Bloom, being convinced of the importance of thinking behaviors in the processes of learning, had spearheaded a group of brilliant educational psychologists to undertake the task of classifying educational goals and objectives. They first came up with a general framework which later on turned into a taxonomy of three domains:
1 – The cognitive : The intellectual or knowledge based domain consisted of 6 levels . Associated with the verb to THINK 2 – The Affective : Emotional or attitudinal based domain and consists of 5 levels. It is associated with the verb to FEEL 3 – The Psycho motor : The physical skills based domain and consists of 6 levels.
LectureTools is a student response system that also allows students to take notes linked with the slides and videos presented in class, answer instructor generated questions and pose questions to the instructor. All notes, questions and activities are instantly synchronized with the LectureTools web application.
Instructors use the LectureTools web application to upload slides and videos and add interactive questions. Students can use this app or the LectureTools web application to participate in class. Developed at and licensed from the University of Michigan, the LectureTools application has been independently shown to increase student engagement, especially in large classes.
Earlier in the year, I spent a few hours planning with Mrs. Deforrest (a secondary ELAR specialist). She shared with me this fantastic resource she had created for her teachers. It was a deck of brightly colored cards on a keyring.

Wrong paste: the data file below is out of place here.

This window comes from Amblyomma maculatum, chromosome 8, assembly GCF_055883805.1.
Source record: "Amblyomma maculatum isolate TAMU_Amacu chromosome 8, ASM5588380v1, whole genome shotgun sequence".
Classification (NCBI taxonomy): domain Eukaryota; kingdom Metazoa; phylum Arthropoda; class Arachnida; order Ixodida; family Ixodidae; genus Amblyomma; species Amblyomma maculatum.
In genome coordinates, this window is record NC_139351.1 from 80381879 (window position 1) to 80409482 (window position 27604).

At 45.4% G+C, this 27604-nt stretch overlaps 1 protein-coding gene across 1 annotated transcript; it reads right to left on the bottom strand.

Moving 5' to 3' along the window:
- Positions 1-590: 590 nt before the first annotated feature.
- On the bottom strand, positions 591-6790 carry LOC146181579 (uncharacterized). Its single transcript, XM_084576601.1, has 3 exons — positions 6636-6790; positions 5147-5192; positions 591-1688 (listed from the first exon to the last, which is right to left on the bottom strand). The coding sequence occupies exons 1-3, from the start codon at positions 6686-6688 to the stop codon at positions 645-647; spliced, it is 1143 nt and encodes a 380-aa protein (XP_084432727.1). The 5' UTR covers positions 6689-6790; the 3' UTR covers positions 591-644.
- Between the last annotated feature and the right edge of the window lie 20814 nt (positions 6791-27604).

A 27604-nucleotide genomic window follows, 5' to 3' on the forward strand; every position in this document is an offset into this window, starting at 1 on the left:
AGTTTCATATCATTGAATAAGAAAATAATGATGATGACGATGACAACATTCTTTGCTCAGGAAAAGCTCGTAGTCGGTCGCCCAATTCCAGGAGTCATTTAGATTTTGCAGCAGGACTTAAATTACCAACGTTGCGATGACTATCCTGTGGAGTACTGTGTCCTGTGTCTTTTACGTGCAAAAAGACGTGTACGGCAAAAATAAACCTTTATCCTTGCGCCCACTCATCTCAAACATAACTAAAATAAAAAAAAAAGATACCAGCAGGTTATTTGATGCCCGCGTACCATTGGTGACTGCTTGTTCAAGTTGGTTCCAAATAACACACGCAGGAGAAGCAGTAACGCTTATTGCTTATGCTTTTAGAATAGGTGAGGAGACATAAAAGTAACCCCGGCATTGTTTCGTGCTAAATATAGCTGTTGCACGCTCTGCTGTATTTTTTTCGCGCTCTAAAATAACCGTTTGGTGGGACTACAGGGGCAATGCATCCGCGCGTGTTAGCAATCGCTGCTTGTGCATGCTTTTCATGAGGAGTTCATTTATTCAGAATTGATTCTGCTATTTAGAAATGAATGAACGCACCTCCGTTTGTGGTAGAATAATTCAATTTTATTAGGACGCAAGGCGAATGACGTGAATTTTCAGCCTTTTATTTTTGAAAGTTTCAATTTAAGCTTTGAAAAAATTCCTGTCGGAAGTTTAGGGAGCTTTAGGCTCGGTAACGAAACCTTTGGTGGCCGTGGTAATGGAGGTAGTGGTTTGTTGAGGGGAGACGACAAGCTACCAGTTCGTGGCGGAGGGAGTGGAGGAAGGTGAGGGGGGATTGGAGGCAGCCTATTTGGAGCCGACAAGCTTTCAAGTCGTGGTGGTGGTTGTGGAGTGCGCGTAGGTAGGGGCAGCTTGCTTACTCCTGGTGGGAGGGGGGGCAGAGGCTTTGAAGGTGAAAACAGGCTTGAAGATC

Each card had a vocabulary instruction strategy ranging from a Frayer model to a Word Analysis Chart. I instantly perused the deck and started assigning an app to each strategy. Pondering what the best iOS method would be to deliver this new tool, I set this post aside for a few weeks.
My intention was to provide teachers with a quick reference iVocabulary Toolkit of apps they could use to teach and support vocabulary instruction in a variety of ways while modeling a tool (flashcards) that could be used in a myriad of settings.
Teacher: The simplest way to disseminate one deck of cards to multiple students (on campus devices or their own personal devices) is to create a deck using the online version of Quizlet. Users can create unlimited decks with a free Quizlet account. Teacher Username: As students will be searching by their teacher’s username to locate the deck, I would recommend creating a username that is short and simple. Deck Visibility: If you are creating the deck with the intention of making it accessible to your students, make sure you select the option “visible to everyone”. Images: If you would like to include images in your decks, upgrade to Quizlet Plus for $15/year and unlock the ability to upload your own images or import from Flickr. Deck Accessibility (Computers): If you are in a classroom with computers or if you have access to a lab, you can grab the embed code for the deck and paste it on to your teacher or class website for students to study and review. Deck Accessibility (Mobile Devices): If your class has access to mobile devices, review the directions below using the app Flashcardlet (Flashcards*) to access the sample iVocabulary deck(s). iPhone/iPod Mobility: iPhone/iPod Apps that interface w/ Quizlet iPad Mobility: iPad Apps that interface w/ Quizlet